CH: This is a classic example of trying to use an “explaining story” to compel a supporter to give. That story can do wonders to demonstrate what your organization does and why they should be trusted with supporter’s money, but we don’t think that kind of story alone makes people donate. It’s in the past, and there’s no unresolved tension in the story. Instead of trying to make the donor the hero of this story, I’d talk about the other people your organization could help if the donor steps up, and point to the past success story as proof of your claim.
Q: Is it critical to identify the subject of the story? (Best stories may pose issues of privacy.)
CH: Helpful, yes; critical, no. It’s great if you can identify the subject of the story because it’s more real and tangible — as the old maxim goes, “show, don’t tell.” But don’t let the perfect be the enemy of the good: it’s better to use a (semi-)anonymous story to explain your client’s work than to fall back on wonky policy language or statistical outcomes.
Q: Would same rules for email marketing storytelling apply to Facebook and other social media?
SD: You still need to set a high bar for the story. Just because sharing stories on Facebook is easy doesn’t mean people want to read mediocre stories. I think what’s different is that you’re not necessarily asking people on Facebook or other social networks to do something this very moment. So in my mind, there is a bit more flexibility in the type of story you share. It has to be amazing – but it doesn’t necessarily have to be a story about the donor at the center of the solution.
Q: Is the story more powerful if there are direct quotes from an organization’s beneficiary or donor POV?
CH: Yes. A direct quote from a beneficiary can give life to a story explaining how your organization helps or why a donation to this organization won’t be wasted. But remember, the core of our thesis is that the most powerful stories — in terms of compelling people to donate in email appeals — are ones where the reader is the hero. So the best use of a direct quote often is to add weight to your argument that the reader must act (for example, a quote from an “enemy” saying they’ll go all out to defeat a bill).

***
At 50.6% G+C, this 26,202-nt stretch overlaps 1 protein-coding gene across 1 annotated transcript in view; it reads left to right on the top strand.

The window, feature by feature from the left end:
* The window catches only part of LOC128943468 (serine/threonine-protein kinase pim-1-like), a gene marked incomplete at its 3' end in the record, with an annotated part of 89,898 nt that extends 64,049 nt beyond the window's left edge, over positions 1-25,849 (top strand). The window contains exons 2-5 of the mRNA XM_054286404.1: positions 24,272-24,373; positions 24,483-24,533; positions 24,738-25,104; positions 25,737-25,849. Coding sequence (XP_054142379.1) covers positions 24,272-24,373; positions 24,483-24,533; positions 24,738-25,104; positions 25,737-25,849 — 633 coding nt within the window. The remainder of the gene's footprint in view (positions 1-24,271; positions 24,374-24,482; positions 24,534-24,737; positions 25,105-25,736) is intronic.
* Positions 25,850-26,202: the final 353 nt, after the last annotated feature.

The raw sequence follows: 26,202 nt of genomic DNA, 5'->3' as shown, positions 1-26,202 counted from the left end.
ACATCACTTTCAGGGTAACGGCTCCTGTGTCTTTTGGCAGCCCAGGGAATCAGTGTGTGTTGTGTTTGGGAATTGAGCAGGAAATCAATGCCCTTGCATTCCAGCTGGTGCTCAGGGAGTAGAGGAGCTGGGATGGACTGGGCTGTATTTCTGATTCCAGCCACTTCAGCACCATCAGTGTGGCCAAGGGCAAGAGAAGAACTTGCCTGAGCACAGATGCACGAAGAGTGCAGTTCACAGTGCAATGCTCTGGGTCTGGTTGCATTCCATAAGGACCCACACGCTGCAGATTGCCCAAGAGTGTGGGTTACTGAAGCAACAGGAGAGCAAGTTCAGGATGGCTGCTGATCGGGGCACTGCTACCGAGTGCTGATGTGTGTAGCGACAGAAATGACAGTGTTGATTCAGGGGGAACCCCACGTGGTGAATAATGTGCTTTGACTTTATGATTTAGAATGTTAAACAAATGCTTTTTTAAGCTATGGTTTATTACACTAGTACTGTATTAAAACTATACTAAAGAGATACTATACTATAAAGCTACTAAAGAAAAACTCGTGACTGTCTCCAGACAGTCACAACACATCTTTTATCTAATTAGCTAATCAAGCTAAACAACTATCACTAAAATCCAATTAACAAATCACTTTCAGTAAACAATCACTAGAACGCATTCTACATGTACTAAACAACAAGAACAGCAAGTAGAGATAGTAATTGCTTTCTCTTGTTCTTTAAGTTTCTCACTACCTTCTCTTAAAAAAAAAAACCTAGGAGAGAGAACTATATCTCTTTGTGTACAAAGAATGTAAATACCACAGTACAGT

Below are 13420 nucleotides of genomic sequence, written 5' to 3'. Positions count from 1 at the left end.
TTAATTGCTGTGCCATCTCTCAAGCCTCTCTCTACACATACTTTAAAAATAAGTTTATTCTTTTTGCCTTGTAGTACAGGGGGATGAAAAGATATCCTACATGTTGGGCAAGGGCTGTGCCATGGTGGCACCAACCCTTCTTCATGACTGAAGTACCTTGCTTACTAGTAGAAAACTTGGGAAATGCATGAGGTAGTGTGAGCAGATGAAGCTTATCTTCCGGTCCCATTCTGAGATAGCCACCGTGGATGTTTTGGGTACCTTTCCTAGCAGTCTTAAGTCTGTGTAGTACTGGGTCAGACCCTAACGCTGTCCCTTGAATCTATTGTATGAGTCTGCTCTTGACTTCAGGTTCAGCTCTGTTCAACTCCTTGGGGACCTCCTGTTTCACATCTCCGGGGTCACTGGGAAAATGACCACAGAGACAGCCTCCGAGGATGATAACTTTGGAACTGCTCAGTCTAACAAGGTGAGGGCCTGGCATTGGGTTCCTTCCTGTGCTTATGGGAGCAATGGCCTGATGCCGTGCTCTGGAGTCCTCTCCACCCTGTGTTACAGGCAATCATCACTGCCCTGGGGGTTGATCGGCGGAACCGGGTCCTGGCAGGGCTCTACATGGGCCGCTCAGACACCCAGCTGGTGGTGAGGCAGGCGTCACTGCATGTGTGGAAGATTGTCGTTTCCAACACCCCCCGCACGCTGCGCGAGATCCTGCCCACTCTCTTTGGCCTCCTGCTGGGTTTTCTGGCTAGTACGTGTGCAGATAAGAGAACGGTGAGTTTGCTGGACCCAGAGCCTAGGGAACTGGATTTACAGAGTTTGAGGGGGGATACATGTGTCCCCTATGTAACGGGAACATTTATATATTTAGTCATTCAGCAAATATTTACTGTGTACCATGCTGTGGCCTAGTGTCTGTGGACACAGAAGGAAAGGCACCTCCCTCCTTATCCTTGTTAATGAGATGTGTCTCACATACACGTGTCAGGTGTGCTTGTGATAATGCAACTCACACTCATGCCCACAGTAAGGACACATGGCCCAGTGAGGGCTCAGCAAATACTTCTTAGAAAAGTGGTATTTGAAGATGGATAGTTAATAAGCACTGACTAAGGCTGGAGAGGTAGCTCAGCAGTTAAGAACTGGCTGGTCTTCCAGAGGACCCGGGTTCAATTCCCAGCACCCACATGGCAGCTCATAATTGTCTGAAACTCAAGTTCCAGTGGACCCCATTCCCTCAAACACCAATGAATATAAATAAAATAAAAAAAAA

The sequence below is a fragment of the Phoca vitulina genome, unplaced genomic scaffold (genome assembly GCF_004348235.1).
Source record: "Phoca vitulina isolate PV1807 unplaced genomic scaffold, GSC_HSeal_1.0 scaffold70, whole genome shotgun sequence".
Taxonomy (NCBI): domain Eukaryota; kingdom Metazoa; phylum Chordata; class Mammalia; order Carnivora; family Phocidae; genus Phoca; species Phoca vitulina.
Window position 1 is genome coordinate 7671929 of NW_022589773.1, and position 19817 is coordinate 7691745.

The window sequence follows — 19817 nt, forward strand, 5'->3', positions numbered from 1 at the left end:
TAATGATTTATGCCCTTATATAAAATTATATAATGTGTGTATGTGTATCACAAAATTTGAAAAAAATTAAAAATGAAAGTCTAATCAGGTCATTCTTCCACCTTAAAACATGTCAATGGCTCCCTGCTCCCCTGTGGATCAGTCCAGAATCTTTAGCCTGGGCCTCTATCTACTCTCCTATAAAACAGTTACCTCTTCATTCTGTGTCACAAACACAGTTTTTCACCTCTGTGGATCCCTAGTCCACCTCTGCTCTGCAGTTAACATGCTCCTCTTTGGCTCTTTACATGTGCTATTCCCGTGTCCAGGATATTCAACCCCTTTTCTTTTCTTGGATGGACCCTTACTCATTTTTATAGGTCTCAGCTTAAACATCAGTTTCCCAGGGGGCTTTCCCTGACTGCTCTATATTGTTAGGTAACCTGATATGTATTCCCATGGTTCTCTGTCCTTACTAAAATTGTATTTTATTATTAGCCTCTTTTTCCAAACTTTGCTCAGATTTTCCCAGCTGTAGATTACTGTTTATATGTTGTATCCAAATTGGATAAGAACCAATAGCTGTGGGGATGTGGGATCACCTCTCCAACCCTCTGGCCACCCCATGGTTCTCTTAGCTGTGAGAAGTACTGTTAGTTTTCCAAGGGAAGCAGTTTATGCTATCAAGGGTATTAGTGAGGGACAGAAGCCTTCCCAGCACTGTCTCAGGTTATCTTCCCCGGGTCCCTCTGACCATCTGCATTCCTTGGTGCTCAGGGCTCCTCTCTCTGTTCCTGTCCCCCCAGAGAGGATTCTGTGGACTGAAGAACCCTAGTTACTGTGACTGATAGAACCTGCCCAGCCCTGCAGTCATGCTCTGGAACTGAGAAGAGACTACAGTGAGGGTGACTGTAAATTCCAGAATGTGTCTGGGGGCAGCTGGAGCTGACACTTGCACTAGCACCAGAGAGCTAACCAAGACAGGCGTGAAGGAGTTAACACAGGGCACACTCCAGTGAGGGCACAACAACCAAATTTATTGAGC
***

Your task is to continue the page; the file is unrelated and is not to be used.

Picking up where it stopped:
Q: What are the most common mistakes that make story emails not as effective as others?
CH: This is the very question we set out to answer in the paper: Why do story emails go wrong? I think the most common mistake is that they fall into the personal story trap, using personal testimonials that aren’t that powerful and expecting them to inspire folks to donate. We talk about how to avoid that in our paper. The 2nd most common mistake is confusing stories that explain with stories that compel — and we’ll have an upcoming blog post about how you can tell the difference.
Q: What’s better in your opinion: a haltingly-written, yet understandable and authentic email story put together by a beneficiary or donor, or else a more polished, professionally-written piece by a professional writer? Do donors and supporters notice or appreciate authenticity?
SD: I’d always go with the less polished but more heart-stopping story. Authenticity absolutely matters – and it’s what will set your organization apart. Most organizations have such a hard time approving copy – and generally have so many hands in the approval process – that you end up with white-washed copy that’s very safe but often times boring and uninspiring.
The powers that be will agree with you that the white-washed copy isn’t as strong but they say there’s nothing that can be done. But one option that I think people in our field don’t use often enough, is to just cancel the send. Trash the email and say it’s not good enough. Start over. That can often help force stakeholders to loosen their grip a bit on copy.